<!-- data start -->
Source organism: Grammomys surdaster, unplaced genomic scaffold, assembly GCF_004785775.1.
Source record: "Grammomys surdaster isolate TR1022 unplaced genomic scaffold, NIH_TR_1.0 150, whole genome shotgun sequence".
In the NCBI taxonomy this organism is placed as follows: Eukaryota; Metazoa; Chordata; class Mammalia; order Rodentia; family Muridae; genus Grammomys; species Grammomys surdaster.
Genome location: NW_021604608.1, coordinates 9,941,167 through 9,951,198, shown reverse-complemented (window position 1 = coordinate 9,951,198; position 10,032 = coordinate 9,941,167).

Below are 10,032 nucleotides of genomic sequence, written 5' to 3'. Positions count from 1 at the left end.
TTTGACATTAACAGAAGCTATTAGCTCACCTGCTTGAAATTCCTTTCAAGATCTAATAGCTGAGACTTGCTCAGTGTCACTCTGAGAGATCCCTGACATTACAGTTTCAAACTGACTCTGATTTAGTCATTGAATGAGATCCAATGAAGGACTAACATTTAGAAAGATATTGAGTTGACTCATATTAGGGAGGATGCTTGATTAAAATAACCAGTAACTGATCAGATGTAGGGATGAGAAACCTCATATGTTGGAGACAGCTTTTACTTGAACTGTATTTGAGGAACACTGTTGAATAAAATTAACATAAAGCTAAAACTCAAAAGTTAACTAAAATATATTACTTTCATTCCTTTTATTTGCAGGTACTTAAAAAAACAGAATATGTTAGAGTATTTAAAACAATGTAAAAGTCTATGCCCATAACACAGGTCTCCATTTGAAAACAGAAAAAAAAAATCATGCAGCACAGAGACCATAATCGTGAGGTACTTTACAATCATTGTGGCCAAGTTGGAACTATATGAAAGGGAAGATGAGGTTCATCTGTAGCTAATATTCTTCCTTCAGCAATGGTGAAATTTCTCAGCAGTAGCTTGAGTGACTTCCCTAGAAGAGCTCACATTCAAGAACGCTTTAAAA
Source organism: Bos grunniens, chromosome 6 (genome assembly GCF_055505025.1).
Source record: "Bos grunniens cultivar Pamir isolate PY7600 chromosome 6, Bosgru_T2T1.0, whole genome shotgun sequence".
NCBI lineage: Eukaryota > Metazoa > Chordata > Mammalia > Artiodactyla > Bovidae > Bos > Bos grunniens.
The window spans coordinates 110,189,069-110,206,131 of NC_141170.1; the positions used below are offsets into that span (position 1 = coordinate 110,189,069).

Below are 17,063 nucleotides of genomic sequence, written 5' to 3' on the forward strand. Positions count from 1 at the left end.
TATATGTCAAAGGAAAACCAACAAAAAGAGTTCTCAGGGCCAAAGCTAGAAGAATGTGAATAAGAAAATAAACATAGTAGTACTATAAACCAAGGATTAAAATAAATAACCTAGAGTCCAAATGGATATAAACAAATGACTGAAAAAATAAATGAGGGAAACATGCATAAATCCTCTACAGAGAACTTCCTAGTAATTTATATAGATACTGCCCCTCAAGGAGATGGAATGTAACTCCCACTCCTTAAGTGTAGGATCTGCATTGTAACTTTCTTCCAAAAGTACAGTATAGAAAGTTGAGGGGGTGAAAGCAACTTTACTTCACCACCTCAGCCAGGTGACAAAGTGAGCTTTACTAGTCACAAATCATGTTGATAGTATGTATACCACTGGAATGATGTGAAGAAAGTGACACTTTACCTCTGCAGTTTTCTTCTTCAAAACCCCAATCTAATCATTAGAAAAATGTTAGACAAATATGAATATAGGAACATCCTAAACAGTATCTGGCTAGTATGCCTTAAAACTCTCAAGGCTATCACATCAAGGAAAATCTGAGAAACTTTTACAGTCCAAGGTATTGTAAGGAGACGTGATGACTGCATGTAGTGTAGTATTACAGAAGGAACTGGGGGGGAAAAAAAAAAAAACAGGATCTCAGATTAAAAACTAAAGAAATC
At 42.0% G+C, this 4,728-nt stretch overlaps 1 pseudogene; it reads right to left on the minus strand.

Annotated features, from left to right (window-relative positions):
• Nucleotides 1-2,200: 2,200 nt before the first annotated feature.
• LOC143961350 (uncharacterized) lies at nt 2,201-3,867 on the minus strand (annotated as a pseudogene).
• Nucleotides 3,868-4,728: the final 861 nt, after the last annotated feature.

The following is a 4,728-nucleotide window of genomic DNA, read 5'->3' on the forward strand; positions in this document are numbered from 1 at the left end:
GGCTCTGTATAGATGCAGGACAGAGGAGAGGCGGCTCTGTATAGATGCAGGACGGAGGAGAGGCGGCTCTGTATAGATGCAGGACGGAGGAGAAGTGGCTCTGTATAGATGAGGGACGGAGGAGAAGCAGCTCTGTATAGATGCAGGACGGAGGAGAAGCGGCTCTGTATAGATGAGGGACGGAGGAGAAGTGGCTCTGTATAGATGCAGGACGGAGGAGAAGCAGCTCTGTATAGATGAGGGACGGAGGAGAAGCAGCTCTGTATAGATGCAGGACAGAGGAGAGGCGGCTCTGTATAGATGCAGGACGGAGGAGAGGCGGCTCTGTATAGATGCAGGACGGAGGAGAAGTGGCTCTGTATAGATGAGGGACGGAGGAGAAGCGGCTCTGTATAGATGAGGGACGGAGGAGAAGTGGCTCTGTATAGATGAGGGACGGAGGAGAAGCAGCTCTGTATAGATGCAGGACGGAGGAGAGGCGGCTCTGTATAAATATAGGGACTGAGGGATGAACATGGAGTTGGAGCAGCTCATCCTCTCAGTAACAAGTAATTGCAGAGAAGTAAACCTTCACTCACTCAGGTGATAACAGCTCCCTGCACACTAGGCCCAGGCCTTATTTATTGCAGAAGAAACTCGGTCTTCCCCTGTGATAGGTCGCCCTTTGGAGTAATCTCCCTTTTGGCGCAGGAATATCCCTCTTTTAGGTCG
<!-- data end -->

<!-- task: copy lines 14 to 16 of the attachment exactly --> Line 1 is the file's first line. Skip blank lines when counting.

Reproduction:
Annotated features, from left to right (window-relative positions):
• Nucleotides 1-2,200: 2,200 nt before the first annotated feature.
• LOC143961350 (uncharacterized) lies at nt 2,201-3,867 on the minus strand (annotated as a pseudogene).